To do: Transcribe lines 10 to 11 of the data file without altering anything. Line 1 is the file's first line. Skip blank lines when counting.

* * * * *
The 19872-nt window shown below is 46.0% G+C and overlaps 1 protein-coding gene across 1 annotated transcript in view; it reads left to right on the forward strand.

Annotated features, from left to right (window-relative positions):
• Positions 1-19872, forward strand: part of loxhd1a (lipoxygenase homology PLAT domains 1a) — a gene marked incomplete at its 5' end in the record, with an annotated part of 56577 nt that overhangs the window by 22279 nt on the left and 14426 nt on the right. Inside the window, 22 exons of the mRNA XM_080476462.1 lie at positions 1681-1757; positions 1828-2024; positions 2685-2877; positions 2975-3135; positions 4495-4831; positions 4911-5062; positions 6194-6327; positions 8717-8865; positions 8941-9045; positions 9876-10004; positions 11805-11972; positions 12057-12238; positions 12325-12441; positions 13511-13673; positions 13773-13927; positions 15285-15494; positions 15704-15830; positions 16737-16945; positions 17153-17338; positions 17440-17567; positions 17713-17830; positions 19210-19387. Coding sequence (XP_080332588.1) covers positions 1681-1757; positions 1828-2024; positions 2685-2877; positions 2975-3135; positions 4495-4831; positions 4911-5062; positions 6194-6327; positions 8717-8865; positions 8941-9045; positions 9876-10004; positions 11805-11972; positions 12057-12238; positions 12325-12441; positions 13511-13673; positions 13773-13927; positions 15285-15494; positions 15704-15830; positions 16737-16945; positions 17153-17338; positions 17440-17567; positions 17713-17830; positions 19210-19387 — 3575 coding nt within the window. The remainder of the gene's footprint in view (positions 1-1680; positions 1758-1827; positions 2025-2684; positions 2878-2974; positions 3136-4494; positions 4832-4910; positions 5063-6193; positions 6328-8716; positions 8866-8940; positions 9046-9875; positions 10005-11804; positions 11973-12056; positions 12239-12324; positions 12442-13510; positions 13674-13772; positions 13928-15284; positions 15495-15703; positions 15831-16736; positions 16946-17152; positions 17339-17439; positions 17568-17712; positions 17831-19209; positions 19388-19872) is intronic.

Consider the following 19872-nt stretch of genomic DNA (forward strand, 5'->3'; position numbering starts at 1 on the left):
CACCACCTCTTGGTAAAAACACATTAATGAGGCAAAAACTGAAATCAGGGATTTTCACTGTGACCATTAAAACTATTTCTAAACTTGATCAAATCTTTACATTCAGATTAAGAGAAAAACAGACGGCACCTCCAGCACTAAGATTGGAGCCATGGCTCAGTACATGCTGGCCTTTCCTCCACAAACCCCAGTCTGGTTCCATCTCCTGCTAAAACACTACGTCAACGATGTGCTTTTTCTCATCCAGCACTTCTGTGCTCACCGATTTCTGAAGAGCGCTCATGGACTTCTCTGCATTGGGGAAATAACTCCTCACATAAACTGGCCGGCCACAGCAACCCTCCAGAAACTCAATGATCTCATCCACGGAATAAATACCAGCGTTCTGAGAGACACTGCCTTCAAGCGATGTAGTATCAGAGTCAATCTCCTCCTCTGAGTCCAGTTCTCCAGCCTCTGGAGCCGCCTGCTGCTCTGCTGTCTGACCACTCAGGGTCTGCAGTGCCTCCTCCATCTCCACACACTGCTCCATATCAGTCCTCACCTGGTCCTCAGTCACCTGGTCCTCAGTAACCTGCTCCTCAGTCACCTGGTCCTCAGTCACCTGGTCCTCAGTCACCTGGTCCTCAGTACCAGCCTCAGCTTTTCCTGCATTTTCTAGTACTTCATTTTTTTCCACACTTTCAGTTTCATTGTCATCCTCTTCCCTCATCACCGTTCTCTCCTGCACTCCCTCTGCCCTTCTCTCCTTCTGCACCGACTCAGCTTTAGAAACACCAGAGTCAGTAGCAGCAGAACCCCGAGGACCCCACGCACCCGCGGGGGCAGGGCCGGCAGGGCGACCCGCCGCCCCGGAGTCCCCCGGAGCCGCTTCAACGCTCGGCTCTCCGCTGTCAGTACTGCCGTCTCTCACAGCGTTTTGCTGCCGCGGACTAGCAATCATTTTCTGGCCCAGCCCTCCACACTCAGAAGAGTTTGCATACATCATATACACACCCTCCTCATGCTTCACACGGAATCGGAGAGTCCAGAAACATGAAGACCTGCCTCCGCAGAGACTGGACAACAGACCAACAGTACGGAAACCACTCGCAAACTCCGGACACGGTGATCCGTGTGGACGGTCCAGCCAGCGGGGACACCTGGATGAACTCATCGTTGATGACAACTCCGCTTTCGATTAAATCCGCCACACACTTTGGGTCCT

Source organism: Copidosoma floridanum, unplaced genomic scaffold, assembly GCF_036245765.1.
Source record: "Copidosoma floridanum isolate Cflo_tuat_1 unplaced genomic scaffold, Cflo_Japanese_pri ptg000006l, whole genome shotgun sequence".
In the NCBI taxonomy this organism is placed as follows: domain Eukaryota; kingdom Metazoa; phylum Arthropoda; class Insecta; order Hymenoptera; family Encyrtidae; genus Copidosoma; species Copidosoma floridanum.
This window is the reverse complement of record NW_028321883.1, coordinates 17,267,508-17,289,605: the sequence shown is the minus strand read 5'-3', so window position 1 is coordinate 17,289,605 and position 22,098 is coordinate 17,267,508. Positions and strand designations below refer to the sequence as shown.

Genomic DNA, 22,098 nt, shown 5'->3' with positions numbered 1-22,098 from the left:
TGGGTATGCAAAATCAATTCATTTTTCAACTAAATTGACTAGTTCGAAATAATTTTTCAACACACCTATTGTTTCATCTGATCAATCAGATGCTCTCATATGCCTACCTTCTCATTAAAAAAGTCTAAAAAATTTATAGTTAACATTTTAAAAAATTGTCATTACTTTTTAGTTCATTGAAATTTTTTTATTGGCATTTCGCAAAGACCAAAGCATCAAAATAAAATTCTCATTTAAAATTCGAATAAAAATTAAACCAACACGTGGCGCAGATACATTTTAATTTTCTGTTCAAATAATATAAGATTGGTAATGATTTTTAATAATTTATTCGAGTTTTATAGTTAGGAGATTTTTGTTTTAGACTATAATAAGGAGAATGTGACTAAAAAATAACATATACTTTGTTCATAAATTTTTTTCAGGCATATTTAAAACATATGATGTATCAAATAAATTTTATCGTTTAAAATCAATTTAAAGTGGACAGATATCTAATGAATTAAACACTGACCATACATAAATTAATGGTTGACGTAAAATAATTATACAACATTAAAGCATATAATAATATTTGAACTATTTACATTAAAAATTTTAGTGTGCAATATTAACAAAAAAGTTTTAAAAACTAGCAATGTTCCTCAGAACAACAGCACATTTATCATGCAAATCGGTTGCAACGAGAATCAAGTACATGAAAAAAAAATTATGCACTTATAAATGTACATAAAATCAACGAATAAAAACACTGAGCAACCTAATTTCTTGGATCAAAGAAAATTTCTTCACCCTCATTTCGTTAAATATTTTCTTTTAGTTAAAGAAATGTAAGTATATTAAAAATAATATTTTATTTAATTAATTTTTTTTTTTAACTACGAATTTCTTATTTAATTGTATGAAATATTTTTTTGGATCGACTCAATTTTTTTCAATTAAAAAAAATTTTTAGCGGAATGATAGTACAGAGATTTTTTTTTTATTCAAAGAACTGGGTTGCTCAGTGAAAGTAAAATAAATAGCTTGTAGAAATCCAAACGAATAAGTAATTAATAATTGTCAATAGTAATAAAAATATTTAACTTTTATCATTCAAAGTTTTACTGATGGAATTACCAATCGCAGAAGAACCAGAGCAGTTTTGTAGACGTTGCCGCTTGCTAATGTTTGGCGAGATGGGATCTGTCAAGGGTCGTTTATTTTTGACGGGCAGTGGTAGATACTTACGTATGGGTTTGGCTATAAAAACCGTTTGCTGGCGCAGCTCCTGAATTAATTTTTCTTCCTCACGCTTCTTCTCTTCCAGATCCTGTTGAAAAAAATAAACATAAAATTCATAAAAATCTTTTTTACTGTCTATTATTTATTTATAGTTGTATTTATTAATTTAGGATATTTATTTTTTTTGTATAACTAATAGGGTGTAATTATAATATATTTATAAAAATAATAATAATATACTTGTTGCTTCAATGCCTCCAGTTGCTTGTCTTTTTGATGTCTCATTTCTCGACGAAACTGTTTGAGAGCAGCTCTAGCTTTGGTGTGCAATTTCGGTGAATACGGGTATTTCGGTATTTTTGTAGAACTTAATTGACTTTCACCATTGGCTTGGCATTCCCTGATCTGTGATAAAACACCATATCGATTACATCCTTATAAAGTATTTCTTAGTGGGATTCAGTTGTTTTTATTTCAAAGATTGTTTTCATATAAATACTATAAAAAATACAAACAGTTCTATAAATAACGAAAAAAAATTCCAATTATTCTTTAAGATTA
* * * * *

Genomic DNA, 22,098 nt, shown 5'->3' with positions numbered 1-22,098 from the left:
TGGGTATGCAAAATCAATTCATTTTTCAACTAAATTGACTAGTTCGAAATAATTTTTCAACACACCTATTGTTTCATCTGATCAATCAGATGCTCTCATATGCCTACCTTCTCATTAAAAAAGTCTAAAAAATTTATAGTTAACATTTTAAAAAATTGTCATTACTTTTTAGTTCATTGAAATTTTTTTATTGGCATTTCGCAAAGACCAAAGCATCAAAATAAAATTCTCATTTAAAATTCGAATAAAAATTAAACCAACACGTGGCGCAGATACATTTTAATTTTCTGTTCAAATAATATAAGATTGGTAATGATTTTTAATAATTTATTCGAGTTTTATAGTTAGGAGATTTTTGTTTTAGACTATAATAAGGAGAATGTGACTAAAAAATAACATATACTTTGTTCATAAATTTTTTTCAGGCATATTTAAAACATATGATGTATCAAATAAATTTTATCGTTTAAAATCAATTTAAAGTGGACAGATATCTAATGAATTAAACACTGACCATACATAAATTAATGGTTGACGTAAAATAATTATACAACATTAAAGCATATAATAATATTTGAACTATTTACATTAAAAATTTTAGTGTGCAATATTAACAAAAAAGTTTTAAAAACTAGCAATGTTCCTCAGAACAACAGCACATTTATCATGCAAATCGGTTGCAACGAGAATCAAGTACATGAAAAAAAAATTATGCACTTATAAATGTACATAAAATCAACGAATAAAAACACTGAGCAACCTAATTTCTTGGATCAAAGAAAATTTCTTCACCCTCATTTCGTTAAATATTTTCTTTTAGTTAAAGAAATGTAAGTATATTAAAAATAATATTTTATTTAATTAATTTTTTTTTTTAACTACGAATTTCTTATTTAATTGTATGAAATATTTTTTTGGATCGACTCAATTTTTTTCAATTAAAAAAAATTTTTAGCGGAATGATAGTACAGAGATTTTTTTTTTATTCAAAGAACTGGGTTGCTCAGTGAAAGTAAAATAAATAGCTTGTAGAAATCCAAACGAATAAGTAATTAATAATTGTCAATAGTAATAAAAATATTTAACTTTTATCATTCAAAGTTTTACTGATGGAATTACCAATCGCAGAAGAACCAGAGCAGTTTTGTAGACGTTGCCGCTTGCTAATGTTTGGCGAGATGGGATCTGTCAAGGGTCGTTTATTTTTGACGGGCAGTGGTAGATACTTACGTATGGGTTTGGCTATAAAAACCGTTTGCTGGCGCAGCTCCTGAATTAATTTTTCTTCCTCACGCTTCTTCTCTTCCAGATCCTGTTGAAAAAAATAAACATAAAATTCATAAAAATCTTTTTTACTGTCTATTATTTATTTATAGTTGTATTTATTAATTTAGGATATTTATTTTTTTTGTATAACTAATAGGGTGTAATTATAATATATTTATAAAAATAATAATAATATACTTGTTGCTTCAATGCCTCCAGTTGCTTGTCTTTTTGATGTCTCATTTCTCGACGAAACTGTTTGAGAGCAGCTCTAGCTTTGGTGTGCAATTTCGGTGAATACGGGTATTTCGGTATTTTTGTAGAACTTAATTGACTTTCACCATTGGCTTGGCATTCCCTGATCTGTGATAAAACACCATATCGATTACATCCTTATAAAGTATTTCTTAGTGGGATTCAGTTGTTTTTATTTCAAAGATTGTTTTCATATAAATACTATAAAAAATACAAACAGTTCTATAAATAACGAAAAAAAATTCCAATTATTCTTTAAGATTA